Blueberry Supplements: Better Than Actual Blueberries?

Blueberry supplements? What's that about? Can they possibly stack up against the actual berry? STACK Expert Chris Costa spins a web of research-based information.

Blueberry Supplements

We know blueberries are healthy. Packed with antioxidants and phytoflavinoids, they are also high in vitamins and minerals like potassium and vitamin C.

To take advantage of all these health benefits, vitamin manufacturers have begun drying blueberries and their leaves to make an extract in the form of liquid or tablets. So what's the purpose of blueberry supplements when you can buy the fruit itself for $2.99 at the local grocery? (Read about how to Power Your Training Diet and Boost Recovery With Blueberries.)

The purpose of supplements is to make up for deficiencies in your diet; they're not magic pills. For people who struggle to consume enough fruits and vegetables, a blueberry supplement could possibly be a useful alternative.

It's too early to tell if blueberry supplements are a gimmick. There is simply not enough research to support the hypothesis that blueberry supplements deliver the same significant health benefits as real berries. (See Power Your Training With Superfoods.)

Blueberry Supplements

Caution Advised

You should always be cautious when trying new supplements, even those made from fruits like blueberries. Be particularly on guard against blueberry leaf supplements that claim to include blueberry extract. According to WebMD, there is an insufficient amount of research on blueberry leaves to ensure health safety. Always check with a doctor or certified nutritionist before consuming any form of supplement.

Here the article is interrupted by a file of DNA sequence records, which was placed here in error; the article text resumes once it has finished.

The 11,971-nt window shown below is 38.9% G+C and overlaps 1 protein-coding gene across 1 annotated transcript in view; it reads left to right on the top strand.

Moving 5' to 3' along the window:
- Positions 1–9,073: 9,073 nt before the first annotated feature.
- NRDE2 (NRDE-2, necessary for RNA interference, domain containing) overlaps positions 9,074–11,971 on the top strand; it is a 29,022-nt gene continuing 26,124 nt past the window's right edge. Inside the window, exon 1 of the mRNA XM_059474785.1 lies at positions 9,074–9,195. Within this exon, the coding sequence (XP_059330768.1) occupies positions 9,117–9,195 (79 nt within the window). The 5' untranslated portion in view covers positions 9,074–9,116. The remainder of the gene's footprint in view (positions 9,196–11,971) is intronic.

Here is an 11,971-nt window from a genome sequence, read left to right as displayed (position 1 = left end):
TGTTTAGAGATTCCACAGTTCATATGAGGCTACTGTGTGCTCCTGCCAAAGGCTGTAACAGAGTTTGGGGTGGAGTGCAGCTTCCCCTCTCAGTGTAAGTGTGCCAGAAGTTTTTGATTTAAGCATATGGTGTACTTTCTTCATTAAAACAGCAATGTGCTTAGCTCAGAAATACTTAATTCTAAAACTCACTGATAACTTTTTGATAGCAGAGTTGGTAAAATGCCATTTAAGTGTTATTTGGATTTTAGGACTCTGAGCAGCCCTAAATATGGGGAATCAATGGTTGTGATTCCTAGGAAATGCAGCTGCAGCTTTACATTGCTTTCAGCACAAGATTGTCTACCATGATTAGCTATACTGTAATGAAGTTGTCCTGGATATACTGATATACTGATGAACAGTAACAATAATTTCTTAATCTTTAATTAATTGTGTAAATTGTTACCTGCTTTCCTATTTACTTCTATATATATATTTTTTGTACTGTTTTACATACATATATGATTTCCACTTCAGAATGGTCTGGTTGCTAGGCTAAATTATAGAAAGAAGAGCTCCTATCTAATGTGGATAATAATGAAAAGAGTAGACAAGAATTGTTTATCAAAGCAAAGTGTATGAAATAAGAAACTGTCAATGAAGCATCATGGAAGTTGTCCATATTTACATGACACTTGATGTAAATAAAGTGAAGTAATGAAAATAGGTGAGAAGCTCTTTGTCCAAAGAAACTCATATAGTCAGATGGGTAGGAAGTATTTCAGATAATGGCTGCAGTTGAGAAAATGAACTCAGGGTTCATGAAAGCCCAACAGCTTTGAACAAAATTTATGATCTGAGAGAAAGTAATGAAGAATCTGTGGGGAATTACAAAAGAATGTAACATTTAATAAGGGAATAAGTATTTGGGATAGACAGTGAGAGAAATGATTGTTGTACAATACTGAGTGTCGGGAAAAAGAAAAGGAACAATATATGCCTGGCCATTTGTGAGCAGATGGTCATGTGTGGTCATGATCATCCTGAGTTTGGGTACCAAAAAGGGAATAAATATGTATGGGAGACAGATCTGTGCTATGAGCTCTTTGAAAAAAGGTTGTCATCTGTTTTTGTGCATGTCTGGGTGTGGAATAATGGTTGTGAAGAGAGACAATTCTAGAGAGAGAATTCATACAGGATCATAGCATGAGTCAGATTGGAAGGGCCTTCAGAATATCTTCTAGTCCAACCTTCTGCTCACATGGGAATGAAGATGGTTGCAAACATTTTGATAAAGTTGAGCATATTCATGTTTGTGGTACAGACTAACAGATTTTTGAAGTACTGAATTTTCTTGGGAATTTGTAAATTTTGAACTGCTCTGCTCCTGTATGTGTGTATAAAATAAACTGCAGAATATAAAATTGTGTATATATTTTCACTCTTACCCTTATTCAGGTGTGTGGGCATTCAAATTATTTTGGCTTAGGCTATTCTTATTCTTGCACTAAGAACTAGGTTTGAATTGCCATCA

We at least know that blueberries are safe. Here are two major reasons why you need more of them in your diet.

Score Extra Antioxidants

The USDA reports that compared to other berries and fruits, blueberries have the highest ORAC value. This means they contain a higher level of antioxidant activity to protect your body from damage caused by unstable free radical molecules.

Typically if you consume the USDA recommended amounts of fruits and vegetables, your body will be able to handle free radicals on its own. But when antioxidants are unavailable in your body, long-term cell damage can occur [1]. This can lead to chronic diseases including cancer, heart disease, Alzheimer's and Parkinson's disease [1].

Boost Your Brainpower

Blueberries may also have a positive effect on memory. The USDA Human Nutrition Research Center on Aging at Tufts University reports that a diet of blueberries might improve one's motor skills and reverse short-term memory loss [2].

Another study found evidence to support the USDA's findings as well. Researchers from the University of Cincinnati Academic Health Center found that consuming blueberries may help improve memory cognition [3].

Include blueberries in your diet as much as possible. Smoothies, shakes, yogurt and nutrition bars are all options for increasing your blueberry consumption. (Check out The DIY Athlete: Homemade Fruit Smoothies and Super Oatmeal.)


[1] Young, I. S., & Woodside, J. V. (2001). Antioxidants in health and disease. Journal of clinical pathology, 54(3), 176-186.

[2] Sun, A. Y., Wang, Q., Simonyi, A., & Sun, G. Y. (2008). Botanical phenolics and brain health. Neuromolecular medicine, 10(4), 259-274.

[3] Krikorian, Robert et. al. (2010) Blueberry Supplementation Improves Memory in Older Adults. Journal of Agricultural and Food Chemistry.


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